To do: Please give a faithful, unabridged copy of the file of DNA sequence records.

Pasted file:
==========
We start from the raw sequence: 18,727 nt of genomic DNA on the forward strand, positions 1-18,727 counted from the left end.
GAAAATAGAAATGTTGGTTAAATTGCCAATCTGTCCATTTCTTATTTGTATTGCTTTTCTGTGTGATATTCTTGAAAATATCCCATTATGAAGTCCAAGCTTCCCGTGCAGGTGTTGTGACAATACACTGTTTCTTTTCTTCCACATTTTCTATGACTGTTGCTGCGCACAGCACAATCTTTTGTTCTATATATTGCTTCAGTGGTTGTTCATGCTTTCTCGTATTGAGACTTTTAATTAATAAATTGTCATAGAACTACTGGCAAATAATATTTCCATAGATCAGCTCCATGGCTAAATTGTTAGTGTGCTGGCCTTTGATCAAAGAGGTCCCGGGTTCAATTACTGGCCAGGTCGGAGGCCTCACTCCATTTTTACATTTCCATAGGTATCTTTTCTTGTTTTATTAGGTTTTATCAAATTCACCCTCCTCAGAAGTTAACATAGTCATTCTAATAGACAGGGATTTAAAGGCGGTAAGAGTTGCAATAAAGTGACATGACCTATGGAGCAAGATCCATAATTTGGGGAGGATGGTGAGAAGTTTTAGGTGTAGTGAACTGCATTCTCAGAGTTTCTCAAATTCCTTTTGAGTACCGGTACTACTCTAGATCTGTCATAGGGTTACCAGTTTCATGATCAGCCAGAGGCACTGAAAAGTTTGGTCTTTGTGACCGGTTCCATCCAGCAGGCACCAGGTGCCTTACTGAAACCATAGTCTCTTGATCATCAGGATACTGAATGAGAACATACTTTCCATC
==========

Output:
We start from the raw sequence: 18,727 nt of genomic DNA on the forward strand, positions 1-18,727 counted from the left end.
GAAAATAGAAATGTTGGTTAAATTGCCAATCTGTCCATTTCTTATTTGTATTGCTTTTCTGTGTGATATTCTTGAAAATATCCCATTATGAAGTCCAAGCTTCCCGTGCAGGTGTTGTGACAATACACTGTTTCTTTTCTTCCACATTTTCTATGACTGTTGCTGCGCACAGCACAATCTTTTGTTCTATATATTGCTTCAGTGGTTGTTCATGCTTTCTCGTATTGAGACTTTTAATTAATAAATTGTCATAGAACTACTGGCAAATAATATTTCCATAGATCAGCTCCATGGCTAAATTGTTAGTGTGCTGGCCTTTGATCAAAGAGGTCCCGGGTTCAATTACTGGCCAGGTCGGAGGCCTCACTCCATTTTTACATTTCCATAGGTATCTTTTCTTGTTTTATTAGGTTTTATCAAATTCACCCTCCTCAGAAGTTAACATAGTCATTCTAATAGACAGGGATTTAAAGGCGGTAAGAGTTGCAATAAAGTGACATGACCTATGGAGCAAGATCCATAATTTGGGGAGGATGGTGAGAAGTTTTAGGTGTAGTGAACTGCATTCTCAGAGTTTCTCAAATTCCTTTTGAGTACCGGTACTACTCTAGATCTGTCATAGGGTTACCAGTTTCATGATCAGCCAGAGGCACTGAAAAGTTTGGTCTTTGTGACCGGTTCCATCCAGCAGGCACCAGGTGCCTTACTGAAACCATAGTCTCTTGATCATCAGGATACTGAATGAGAACATACTTTCCATC